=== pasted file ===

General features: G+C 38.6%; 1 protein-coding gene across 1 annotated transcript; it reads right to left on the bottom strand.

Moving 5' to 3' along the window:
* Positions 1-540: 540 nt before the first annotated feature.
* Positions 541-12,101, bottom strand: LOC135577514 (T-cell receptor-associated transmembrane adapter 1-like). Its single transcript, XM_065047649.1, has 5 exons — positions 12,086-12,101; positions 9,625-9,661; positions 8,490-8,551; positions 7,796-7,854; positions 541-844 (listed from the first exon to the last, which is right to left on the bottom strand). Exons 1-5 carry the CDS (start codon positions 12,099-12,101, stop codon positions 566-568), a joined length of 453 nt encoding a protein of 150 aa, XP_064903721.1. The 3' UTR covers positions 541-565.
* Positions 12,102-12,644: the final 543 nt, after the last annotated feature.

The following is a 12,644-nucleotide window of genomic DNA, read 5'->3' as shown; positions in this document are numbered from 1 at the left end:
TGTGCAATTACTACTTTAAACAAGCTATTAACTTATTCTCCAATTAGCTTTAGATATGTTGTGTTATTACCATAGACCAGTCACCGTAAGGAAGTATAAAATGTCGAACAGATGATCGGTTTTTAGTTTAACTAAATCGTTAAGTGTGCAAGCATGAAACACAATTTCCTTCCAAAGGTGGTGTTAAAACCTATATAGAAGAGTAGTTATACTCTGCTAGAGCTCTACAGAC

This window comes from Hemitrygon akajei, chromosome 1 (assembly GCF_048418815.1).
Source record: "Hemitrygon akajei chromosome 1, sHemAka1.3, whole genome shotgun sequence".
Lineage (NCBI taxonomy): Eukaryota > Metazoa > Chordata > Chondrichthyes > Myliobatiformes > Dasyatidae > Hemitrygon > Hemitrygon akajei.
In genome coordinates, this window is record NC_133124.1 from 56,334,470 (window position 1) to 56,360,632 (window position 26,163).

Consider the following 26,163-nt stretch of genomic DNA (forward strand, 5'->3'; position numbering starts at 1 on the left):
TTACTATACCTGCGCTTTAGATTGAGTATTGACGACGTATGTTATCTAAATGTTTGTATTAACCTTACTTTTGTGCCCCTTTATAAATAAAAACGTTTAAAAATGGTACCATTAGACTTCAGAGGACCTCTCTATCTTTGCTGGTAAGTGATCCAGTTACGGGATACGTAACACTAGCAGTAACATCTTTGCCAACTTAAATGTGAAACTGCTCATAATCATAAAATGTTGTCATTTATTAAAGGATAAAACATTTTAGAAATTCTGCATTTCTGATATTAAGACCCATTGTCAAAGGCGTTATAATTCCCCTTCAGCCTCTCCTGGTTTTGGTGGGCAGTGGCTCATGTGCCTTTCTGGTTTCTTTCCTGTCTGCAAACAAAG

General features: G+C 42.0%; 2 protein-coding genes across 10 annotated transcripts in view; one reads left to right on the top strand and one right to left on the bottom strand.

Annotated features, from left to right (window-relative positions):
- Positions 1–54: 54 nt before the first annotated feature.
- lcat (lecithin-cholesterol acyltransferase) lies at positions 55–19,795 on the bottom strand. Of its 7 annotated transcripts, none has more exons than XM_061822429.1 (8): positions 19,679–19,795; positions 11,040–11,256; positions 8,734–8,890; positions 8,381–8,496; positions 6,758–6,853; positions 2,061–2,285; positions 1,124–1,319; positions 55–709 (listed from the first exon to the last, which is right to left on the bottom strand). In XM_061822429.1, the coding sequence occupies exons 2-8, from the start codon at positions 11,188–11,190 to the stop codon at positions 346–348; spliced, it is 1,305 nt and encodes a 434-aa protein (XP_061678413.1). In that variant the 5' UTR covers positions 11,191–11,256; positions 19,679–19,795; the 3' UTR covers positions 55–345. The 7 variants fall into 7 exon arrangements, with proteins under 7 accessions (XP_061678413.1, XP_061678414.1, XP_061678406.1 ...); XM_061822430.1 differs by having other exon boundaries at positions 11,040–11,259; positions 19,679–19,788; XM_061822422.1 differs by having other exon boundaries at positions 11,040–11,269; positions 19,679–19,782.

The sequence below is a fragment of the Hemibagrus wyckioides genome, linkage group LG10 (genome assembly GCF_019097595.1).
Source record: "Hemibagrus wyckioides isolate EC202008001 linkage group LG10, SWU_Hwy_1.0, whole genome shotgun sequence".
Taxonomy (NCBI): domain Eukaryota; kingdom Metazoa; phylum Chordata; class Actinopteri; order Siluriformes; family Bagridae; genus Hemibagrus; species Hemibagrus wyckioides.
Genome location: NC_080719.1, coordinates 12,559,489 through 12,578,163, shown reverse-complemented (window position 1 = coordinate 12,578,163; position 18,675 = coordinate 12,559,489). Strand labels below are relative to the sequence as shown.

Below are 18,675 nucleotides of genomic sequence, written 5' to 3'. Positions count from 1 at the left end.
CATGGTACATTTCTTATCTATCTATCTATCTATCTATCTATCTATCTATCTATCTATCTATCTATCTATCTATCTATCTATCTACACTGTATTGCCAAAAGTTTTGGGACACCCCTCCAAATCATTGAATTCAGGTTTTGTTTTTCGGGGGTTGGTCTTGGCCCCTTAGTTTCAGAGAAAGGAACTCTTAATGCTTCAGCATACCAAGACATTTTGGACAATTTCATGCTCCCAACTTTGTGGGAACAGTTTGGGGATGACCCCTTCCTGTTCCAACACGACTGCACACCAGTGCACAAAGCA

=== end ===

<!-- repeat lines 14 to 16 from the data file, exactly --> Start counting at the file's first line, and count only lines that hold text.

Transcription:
General features: G+C 42.0%; 2 protein-coding genes across 10 annotated transcripts in view; one reads left to right on the top strand and one right to left on the bottom strand.

Annotated features, from left to right (window-relative positions):
- Positions 1–54: 54 nt before the first annotated feature.